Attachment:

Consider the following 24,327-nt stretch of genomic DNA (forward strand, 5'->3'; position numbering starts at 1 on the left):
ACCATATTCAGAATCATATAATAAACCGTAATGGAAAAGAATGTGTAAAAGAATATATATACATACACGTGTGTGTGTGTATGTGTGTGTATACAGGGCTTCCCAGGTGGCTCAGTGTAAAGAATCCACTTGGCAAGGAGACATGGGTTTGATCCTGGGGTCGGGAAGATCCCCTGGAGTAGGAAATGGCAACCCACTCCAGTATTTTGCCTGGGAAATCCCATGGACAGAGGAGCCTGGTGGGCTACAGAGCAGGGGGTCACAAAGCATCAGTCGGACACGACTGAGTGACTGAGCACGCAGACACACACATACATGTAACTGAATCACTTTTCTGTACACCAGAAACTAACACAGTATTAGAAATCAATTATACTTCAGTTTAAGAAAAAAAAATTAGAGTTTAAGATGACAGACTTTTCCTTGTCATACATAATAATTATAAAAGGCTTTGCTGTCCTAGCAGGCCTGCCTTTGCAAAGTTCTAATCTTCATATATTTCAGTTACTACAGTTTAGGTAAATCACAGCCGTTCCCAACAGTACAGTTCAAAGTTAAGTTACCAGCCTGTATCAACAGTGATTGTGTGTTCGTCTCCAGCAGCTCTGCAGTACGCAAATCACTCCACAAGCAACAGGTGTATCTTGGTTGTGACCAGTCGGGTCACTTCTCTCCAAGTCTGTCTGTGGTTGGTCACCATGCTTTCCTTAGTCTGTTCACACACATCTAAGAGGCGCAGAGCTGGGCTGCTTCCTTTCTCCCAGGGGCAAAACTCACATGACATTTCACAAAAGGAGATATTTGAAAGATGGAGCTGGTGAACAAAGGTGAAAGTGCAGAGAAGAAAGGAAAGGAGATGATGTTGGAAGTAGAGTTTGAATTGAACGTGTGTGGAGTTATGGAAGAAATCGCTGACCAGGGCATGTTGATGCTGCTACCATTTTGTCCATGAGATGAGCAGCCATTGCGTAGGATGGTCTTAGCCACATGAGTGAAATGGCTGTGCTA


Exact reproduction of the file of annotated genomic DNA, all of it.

Consider the following 24,327-nt stretch of genomic DNA (forward strand, 5'->3'; position numbering starts at 1 on the left):
ACCATATTCAGAATCATATAATAAACCGTAATGGAAAAGAATGTGTAAAAGAATATATATACATACACGTGTGTGTGTGTATGTGTGTGTATACAGGGCTTCCCAGGTGGCTCAGTGTAAAGAATCCACTTGGCAAGGAGACATGGGTTTGATCCTGGGGTCGGGAAGATCCCCTGGAGTAGGAAATGGCAACCCACTCCAGTATTTTGCCTGGGAAATCCCATGGACAGAGGAGCCTGGTGGGCTACAGAGCAGGGGGTCACAAAGCATCAGTCGGACACGACTGAGTGACTGAGCACGCAGACACACACATACATGTAACTGAATCACTTTTCTGTACACCAGAAACTAACACAGTATTAGAAATCAATTATACTTCAGTTTAAGAAAAAAAAATTAGAGTTTAAGATGACAGACTTTTCCTTGTCATACATAATAATTATAAAAGGCTTTGCTGTCCTAGCAGGCCTGCCTTTGCAAAGTTCTAATCTTCATATATTTCAGTTACTACAGTTTAGGTAAATCACAGCCGTTCCCAACAGTACAGTTCAAAGTTAAGTTACCAGCCTGTATCAACAGTGATTGTGTGTTCGTCTCCAGCAGCTCTGCAGTACGCAAATCACTCCACAAGCAACAGGTGTATCTTGGTTGTGACCAGTCGGGTCACTTCTCTCCAAGTCTGTCTGTGGTTGGTCACCATGCTTTCCTTAGTCTGTTCACACACATCTAAGAGGCGCAGAGCTGGGCTGCTTCCTTTCTCCCAGGGGCAAAACTCACATGACATTTCACAAAAGGAGATATTTGAAAGATGGAGCTGGTGAACAAAGGTGAAAGTGCAGAGAAGAAAGGAAAGGAGATGATGTTGGAAGTAGAGTTTGAATTGAACGTGTGTGGAGTTATGGAAGAAATCGCTGACCAGGGCATGTTGATGCTGCTACCATTTTGTCCATGAGATGAGCAGCCATTGCGTAGGATGGTCTTAGCCACATGAGTGAAATGGCTGTGCTA